No More Cheating with Online Exams

Ever catch a student cheating on your online exam? Studies consistently reveal that over half of college students have cheated at least once. Years ago, a student informed me that his peers were using smartphones to photograph the screen during my online exams and then texting friends who hadn’t taken it yet. I was disappointed but also unsure what to do about it. Chico State now has a solution to address online exam cheating in all its various forms. A remote proctoring service called Proctorio provides the convenience of online exams along with the security of proctored exams. This service, which is free for all Chico State faculty, allows you to:

  • Block internet searching and other applications during the exam.
  • Observe the student and their test environment via camera to ensure they are following your testing rules.
  • Customize the strictness of the rules used to best fit your expectations.

After the online exam, Proctorio provides you feedback on each student including data on browser clicks, eye-movements, and an audio/video recording. You then decide how, if at all, to proceed with the data.

If you’re interested in using Proctorio in Spring ‘19, you must first attend a training. If you’re interested in learning more, please attend a virtual initial information session (via Zoom) on Monday, October 15th at 11am to see an overview of this new technology to see how it can fit your needs. Click here to RSVP if you’re interested.

If you have any questions about the information session or about bringing remote proctoring to your course, contact TLP at 898-6167.

How did they know that?

Last year an accomplished professor came by the office for some grading help with a midterm which our students are sometimes able to provide (so long as we stay FERPA compliant). He noticed many students were getting the same answer wrong in the same particular way over and over. Perplexed, he wondered aloud what could be happening until one of the student staff members in the office remarked that the exam and/or study guide was probably on Quizlet. We both responded “What is Quizlet?”Image result for quizlet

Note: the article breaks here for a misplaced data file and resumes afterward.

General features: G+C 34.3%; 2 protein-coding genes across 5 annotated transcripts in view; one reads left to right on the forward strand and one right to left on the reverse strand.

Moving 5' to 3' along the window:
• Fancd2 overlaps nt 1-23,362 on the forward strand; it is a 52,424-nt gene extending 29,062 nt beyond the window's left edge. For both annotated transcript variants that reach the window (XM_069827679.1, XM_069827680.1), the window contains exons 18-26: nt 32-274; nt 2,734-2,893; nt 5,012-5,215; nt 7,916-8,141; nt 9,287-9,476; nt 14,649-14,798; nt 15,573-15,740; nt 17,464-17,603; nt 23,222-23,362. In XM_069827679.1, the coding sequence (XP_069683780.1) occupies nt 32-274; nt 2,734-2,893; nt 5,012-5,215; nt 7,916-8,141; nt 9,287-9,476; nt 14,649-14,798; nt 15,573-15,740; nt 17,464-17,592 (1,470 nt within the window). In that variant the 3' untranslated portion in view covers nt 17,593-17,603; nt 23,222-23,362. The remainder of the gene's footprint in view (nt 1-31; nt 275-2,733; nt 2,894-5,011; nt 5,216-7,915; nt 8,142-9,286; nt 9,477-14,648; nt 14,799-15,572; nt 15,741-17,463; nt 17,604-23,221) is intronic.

Quizlet is one of a suite of websites leveraging crowdsourced content for study help for students. Study Blue is also popular and there are probably dozens of others I am not aware of. In most cases these sites offer study guides students have uploaded that can be turned into flash cards or practice exams. On the whole, the sort of thing we all hope students do. Of course there are also less than exemplary practices. In the case referenced earlier, someone had uploaded nearly an entire exam. Even further on the spectrum, there are many pay-for-essay sites online offering products of dubious origin. We have come a long way from file folders of essays and exams passed from friend-to-friend over years and are likely to go even further in the coming years.

We have tools at our disposal to help with academic honesty including digital products like turnitin and personnel with expertise in Student Judicial Affairs. These can be extremely useful, but I also want to direct you to the most valuable resource at your disposal: your students. Asking current and former students what tools they or their peers used in your classes can give you a baseline. You may like what you hear and decide to help curate the collections on Quizlet yourself or direct future students to especially valuable guides. You may find your students are utilizing out-of-date, incorrect, or unethical resources. Then it may be up to you to change your exams or teaching practices to accommodate. If you do talk to your students and find something interesting, especially a web service or a network, don’t keep it a secret, pass it along and let us know.

Dr. Sara Cooper has provided additional Book in Common Material. Check out this section of the CELT page for regular synopsis updates, discussion questions, and other resources.

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